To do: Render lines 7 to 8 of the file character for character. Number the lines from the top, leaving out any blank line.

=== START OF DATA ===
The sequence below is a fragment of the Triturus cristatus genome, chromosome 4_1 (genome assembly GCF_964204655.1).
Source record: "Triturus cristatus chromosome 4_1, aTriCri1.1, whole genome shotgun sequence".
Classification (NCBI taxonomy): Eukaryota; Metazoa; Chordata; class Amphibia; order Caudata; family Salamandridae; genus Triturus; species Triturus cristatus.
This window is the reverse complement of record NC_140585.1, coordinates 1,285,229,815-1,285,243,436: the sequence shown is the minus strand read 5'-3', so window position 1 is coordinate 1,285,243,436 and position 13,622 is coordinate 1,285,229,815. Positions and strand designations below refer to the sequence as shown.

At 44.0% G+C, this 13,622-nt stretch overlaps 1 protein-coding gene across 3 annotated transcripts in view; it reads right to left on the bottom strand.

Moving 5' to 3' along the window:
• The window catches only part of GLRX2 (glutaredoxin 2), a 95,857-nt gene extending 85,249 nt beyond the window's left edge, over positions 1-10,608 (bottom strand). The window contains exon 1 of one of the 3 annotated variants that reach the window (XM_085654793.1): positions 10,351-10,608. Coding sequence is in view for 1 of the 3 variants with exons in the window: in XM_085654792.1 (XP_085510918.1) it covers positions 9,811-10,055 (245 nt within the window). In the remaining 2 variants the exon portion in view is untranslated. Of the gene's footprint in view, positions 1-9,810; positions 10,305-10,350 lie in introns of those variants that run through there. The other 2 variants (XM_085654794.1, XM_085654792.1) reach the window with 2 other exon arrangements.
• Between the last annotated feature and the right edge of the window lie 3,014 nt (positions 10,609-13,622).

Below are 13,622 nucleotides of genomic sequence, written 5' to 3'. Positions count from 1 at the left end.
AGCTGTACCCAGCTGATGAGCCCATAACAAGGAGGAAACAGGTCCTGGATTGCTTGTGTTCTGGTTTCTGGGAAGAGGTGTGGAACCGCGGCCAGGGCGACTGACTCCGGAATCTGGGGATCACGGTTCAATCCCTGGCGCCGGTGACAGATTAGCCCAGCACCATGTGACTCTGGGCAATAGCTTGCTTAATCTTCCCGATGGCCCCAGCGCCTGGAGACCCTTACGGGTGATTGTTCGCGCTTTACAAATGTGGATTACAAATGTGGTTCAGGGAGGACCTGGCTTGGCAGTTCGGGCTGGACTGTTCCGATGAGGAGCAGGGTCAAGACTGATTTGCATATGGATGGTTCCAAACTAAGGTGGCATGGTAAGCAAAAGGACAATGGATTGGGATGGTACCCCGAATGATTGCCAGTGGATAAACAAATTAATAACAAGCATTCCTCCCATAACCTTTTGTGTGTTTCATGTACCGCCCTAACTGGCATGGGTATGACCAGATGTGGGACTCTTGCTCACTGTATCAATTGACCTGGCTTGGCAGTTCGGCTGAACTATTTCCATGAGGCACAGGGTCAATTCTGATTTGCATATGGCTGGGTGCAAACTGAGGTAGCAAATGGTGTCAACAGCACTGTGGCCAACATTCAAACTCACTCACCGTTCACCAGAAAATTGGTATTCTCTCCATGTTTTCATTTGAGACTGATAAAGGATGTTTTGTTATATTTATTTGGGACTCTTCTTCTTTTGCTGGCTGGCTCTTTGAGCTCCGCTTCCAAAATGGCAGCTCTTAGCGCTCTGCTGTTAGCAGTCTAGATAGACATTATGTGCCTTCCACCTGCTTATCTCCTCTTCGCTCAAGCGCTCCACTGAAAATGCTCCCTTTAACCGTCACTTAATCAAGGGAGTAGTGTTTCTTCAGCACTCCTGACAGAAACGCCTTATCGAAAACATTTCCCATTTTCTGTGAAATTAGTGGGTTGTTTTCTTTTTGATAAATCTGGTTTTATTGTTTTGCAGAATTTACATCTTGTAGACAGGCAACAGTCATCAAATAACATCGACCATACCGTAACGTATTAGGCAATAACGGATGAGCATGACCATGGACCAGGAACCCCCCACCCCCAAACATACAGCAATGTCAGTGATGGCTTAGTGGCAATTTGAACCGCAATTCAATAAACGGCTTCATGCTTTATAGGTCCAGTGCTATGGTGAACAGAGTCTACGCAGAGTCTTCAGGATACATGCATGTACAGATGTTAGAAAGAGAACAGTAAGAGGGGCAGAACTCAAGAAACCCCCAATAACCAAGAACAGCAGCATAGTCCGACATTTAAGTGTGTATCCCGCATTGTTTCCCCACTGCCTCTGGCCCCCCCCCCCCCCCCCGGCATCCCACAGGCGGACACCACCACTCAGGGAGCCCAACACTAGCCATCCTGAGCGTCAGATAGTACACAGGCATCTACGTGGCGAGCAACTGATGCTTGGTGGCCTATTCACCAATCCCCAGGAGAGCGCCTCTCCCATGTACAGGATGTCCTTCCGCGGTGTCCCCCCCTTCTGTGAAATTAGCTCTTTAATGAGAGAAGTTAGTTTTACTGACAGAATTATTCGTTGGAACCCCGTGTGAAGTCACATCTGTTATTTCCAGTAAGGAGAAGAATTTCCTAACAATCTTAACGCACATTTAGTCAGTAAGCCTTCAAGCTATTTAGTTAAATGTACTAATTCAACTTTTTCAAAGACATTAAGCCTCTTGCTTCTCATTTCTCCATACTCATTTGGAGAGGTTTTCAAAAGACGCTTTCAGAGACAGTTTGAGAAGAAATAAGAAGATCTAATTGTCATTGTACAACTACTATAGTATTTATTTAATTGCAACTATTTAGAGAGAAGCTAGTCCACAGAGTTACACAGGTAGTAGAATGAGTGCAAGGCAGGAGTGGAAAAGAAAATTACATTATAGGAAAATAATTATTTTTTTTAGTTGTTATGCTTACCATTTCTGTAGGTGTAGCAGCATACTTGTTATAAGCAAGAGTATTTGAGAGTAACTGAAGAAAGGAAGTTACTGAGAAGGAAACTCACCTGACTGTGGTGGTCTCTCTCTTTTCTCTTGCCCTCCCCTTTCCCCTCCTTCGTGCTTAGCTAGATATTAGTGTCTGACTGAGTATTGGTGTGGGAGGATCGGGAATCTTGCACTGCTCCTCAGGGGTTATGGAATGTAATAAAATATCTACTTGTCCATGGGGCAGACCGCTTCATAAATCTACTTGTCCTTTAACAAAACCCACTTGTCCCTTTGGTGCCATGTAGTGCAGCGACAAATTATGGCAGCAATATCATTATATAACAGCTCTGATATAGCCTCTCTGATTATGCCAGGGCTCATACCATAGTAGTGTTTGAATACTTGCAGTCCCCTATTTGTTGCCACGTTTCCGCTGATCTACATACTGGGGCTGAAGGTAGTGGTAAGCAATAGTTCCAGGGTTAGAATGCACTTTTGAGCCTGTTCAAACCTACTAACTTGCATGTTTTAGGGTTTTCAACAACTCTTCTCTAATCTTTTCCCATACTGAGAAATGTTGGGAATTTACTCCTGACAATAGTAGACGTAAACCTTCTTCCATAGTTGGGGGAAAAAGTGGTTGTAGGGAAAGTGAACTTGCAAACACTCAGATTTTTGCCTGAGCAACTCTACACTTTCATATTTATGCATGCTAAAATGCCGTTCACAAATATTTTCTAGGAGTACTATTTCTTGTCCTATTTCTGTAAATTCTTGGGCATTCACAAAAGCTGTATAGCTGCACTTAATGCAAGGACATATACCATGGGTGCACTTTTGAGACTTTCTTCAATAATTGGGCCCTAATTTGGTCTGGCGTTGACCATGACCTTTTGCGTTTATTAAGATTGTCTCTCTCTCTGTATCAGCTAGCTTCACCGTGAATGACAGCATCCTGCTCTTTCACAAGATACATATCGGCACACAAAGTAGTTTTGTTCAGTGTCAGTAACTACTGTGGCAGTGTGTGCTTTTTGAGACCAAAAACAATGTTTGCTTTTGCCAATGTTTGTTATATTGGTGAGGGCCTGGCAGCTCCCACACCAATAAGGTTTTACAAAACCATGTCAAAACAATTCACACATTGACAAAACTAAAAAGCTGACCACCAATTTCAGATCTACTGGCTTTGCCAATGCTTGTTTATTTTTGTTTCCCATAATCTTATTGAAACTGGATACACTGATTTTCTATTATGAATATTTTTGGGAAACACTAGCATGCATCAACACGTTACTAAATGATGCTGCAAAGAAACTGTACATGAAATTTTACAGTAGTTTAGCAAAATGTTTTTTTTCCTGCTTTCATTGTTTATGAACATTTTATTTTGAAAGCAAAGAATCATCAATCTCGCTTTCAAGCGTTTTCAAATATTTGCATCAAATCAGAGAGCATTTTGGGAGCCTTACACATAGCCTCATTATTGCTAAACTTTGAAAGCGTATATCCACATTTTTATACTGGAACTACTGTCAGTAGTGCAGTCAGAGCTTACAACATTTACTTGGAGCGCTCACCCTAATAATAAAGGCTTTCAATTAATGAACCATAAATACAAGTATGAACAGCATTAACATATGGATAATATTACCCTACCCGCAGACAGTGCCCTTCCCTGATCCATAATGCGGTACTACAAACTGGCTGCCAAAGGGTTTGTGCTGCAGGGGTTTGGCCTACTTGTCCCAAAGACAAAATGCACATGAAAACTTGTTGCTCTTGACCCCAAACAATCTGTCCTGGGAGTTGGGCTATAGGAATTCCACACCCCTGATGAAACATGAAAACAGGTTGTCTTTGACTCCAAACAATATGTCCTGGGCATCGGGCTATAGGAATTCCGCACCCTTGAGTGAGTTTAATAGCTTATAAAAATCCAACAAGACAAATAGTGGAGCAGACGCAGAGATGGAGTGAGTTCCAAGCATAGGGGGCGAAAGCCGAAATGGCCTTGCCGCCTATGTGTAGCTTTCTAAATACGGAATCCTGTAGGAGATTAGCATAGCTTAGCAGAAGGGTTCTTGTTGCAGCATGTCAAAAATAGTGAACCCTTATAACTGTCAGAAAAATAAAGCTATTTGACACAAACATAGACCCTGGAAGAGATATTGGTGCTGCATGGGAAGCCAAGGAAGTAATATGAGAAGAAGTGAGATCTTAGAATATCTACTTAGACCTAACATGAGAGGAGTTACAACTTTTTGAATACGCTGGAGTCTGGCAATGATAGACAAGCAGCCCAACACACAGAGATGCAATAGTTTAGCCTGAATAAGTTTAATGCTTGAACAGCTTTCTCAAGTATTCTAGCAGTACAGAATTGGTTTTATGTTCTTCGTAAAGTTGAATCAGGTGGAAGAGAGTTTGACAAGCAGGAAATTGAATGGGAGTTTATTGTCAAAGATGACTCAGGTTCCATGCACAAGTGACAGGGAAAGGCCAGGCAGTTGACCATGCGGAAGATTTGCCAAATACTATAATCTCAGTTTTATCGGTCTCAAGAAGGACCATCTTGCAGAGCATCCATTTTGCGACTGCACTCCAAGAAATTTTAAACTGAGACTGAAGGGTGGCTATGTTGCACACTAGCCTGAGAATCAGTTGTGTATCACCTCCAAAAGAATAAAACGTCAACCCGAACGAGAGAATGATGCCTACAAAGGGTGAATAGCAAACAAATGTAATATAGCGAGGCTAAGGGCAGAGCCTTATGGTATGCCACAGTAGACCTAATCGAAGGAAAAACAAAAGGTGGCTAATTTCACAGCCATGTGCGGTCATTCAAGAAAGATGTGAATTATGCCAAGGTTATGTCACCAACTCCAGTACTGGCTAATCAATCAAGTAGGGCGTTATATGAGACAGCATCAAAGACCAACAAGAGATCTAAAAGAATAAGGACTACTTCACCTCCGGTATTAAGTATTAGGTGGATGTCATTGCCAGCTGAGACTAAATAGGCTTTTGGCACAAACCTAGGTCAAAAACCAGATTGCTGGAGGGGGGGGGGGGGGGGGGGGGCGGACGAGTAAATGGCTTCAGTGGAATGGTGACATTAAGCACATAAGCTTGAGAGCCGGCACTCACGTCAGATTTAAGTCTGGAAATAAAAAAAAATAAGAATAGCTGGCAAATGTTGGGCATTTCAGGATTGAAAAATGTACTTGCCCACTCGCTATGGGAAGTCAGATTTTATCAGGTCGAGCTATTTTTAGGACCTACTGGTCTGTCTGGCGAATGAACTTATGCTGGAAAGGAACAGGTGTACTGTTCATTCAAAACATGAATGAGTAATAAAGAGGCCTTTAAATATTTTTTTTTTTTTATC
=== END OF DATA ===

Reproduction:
• The window catches only part of GLRX2 (glutaredoxin 2), a 95,857-nt gene extending 85,249 nt beyond the window's left edge, over positions 1-10,608 (bottom strand). The window contains exon 1 of one of the 3 annotated variants that reach the window (XM_085654793.1): positions 10,351-10,608. Coding sequence is in view for 1 of the 3 variants with exons in the window: in XM_085654792.1 (XP_085510918.1) it covers positions 9,811-10,055 (245 nt within the window). In the remaining 2 variants the exon portion in view is untranslated. Of the gene's footprint in view, positions 1-9,810; positions 10,305-10,350 lie in introns of those variants that run through there. The other 2 variants (XM_085654794.1, XM_085654792.1) reach the window with 2 other exon arrangements.
• Between the last annotated feature and the right edge of the window lie 3,014 nt (positions 10,609-13,622).